Maize prices have been rising steadily in the country for the past five years, reaching a record K19,500 per 50 kilogramme (kg) in some parts.
Ironically, prices of the Malawi’s staple commodity continue to rise despite the country being off the lean season.
Figures from the International Food Policy Research Institute (Ifpri) show that, in May 2018, soon after harvest, maize prices averaged K98 per kg representing K4,900 per 50kg bag while in December 2018, during the lean period, prices reached K124 per kg (K6,200 per 50 kg).
In May 2019, a Kg of maize was being sold at K163 per kg (K8,150 per 50 kg) but rose to K254 per kg (K12,700 per 50 kg).
However, maize prices moderated in 2020 when, after harvest in May, a Kg was fetching K168 (K8,400 per 50 kg) and rose to K196 per kg (K9,800 per 50 kg) in November.
Last year after harvest, the prices fell to K127 per kg (K6,350 per 50 kg) but rose to K146 per kg (K7,300 per 50 kg).
The Ifpri figures show that in January this year maize prices averaged K191 per kg (K9,550 per 50 kg). Bur unlike the trend in the other years, the prices kept rising to K204 per kg (K10,200 per 50 kg bag).
But a snap survey conducted by The Daily Times show that at Vigwagwa market in Mzuzu a 50 kg bag is fetching K19,500, in Chilomoni Township in Blantyre the same quantity is at K18,500, in Mangochi at K17,000 and in Area 25 in Lilongwe at K15,000.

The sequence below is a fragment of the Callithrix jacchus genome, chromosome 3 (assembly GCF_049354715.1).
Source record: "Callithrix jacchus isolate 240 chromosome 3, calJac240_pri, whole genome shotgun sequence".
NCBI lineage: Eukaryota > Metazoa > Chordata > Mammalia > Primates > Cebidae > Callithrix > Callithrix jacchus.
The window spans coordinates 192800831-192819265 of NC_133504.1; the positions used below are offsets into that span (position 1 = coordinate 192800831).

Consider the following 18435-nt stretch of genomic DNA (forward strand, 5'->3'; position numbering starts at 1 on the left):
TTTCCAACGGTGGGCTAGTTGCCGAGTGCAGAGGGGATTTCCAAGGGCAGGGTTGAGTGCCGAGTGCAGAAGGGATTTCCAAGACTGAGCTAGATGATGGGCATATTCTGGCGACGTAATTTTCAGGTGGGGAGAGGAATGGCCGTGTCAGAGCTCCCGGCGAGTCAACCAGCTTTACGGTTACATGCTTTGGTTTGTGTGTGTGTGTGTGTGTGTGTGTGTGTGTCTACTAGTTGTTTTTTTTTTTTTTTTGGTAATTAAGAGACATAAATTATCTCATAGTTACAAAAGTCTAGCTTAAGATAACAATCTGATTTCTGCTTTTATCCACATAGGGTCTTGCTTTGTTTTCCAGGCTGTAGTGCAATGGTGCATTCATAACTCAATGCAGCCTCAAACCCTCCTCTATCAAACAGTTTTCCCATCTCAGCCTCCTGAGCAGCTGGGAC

African Institute for Corporate Citizenship Chief Executive Officer Driana Lwanda said the main triggers for the price movement remains mismatches between demand and supply.
“The rise in production cost is another factor that triggers pricing. The increased cost of fertiliser and seed and rising costs of labour increased the production cost of the commodity. This increased the price of the same.
“With the current economic challenges and the rising cost of living, it is not easy to think that commodity prices will go down. The effects of the Russia-Ukraine war on key inputs like fertiliser make it difficult to determine any chances of commodity prices drop,” he said.
Agriculture expert Leonard Chimwaza said tight regulation of maize prices by the government through the Agricultural Development and Marketing Corporation (Admarc) should help contain the trend.
“We need to have other alternative food stuffs available in Malawi. This will give many Malawians a wide choice of foodstuffs, reducing pressure on maize as the only source of food,” Chimwaza said.
In a separate interview, another expert Tamani Nkhono Mvula said there is a need to check all production bottlenecks such as the increase in prices of inputs like fertilisers and ensures climate shock resilience to ensure sustained supply of the commodity in all markets across the country.
In the 2022-23 National Budget, the government indicated that K12 billion has been allocated for maize purchases by the National Food Reserve Agency (NFRA) and Admarc to replenish the Strategic Grain Reserves (SGR) as part of the total allocation to the agriculture sector.
But recently, the Ministry of Agriculture announced that it would provide funds to NFRA to conduct the maize purchase exercise to restock the SGR.